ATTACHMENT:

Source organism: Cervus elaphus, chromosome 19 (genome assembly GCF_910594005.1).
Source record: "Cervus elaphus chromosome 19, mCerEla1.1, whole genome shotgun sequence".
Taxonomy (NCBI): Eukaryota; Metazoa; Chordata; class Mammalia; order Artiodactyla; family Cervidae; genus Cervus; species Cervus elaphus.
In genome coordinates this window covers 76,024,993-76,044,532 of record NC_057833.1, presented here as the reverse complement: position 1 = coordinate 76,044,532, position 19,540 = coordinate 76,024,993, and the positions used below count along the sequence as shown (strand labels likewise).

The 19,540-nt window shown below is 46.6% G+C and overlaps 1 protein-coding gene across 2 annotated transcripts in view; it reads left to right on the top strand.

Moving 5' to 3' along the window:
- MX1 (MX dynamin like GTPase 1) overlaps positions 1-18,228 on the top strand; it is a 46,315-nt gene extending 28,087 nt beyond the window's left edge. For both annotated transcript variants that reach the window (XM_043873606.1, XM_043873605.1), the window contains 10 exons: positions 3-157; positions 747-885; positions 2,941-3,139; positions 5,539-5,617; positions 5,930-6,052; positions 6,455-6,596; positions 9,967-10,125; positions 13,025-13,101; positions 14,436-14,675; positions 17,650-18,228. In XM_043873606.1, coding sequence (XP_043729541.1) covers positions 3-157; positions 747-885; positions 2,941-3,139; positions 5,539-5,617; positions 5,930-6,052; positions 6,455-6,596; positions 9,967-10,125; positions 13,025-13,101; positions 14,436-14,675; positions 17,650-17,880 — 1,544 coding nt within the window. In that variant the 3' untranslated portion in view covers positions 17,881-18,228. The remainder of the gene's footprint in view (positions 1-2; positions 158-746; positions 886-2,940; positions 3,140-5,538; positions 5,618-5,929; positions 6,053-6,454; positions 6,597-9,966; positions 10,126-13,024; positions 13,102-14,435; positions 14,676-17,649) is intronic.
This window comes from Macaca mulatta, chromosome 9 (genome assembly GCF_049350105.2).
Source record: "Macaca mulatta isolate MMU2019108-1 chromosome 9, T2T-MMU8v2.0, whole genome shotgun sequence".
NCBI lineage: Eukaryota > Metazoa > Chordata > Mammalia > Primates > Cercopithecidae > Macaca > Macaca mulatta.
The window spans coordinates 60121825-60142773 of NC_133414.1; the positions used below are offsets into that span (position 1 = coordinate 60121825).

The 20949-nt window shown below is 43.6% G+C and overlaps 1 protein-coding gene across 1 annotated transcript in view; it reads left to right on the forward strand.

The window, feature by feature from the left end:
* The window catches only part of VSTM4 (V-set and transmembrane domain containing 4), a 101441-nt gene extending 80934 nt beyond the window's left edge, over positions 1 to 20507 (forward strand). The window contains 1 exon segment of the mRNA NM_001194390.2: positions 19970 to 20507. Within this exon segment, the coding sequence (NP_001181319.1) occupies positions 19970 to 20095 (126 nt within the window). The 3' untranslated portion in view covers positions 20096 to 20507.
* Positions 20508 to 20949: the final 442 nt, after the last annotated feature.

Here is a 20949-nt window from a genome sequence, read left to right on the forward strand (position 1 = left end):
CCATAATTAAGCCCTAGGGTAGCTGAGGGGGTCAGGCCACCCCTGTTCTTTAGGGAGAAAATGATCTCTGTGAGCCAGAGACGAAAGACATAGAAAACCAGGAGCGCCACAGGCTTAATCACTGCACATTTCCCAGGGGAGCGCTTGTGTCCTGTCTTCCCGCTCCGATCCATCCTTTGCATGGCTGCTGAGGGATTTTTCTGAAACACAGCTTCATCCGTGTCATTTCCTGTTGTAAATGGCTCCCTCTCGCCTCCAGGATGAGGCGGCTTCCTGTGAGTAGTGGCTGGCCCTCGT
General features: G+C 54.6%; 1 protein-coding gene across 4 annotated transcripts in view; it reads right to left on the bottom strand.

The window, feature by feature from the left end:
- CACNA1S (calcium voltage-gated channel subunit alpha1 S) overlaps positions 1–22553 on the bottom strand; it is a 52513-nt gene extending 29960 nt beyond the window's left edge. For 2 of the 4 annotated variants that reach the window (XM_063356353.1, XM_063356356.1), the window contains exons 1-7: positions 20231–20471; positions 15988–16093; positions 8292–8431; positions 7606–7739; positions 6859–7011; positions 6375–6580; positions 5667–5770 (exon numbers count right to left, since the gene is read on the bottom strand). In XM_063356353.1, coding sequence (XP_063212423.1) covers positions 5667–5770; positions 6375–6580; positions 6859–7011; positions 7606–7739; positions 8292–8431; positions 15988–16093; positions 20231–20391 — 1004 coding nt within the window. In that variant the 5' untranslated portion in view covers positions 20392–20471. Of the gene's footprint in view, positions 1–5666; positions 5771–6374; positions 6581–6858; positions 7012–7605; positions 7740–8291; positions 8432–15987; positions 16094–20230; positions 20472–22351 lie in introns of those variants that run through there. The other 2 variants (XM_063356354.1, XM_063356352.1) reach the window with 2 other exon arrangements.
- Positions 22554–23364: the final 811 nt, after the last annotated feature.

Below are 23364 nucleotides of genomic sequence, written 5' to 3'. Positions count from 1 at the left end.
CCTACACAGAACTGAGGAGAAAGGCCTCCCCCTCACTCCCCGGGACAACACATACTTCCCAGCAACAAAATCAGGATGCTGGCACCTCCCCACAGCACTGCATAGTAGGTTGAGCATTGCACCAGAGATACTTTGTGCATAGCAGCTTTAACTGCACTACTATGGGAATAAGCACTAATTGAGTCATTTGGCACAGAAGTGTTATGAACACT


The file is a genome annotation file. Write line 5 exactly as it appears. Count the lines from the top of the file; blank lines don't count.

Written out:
The 19,540-nt window shown below is 46.6% G+C and overlaps 1 protein-coding gene across 2 annotated transcripts in view; it reads left to right on the top strand.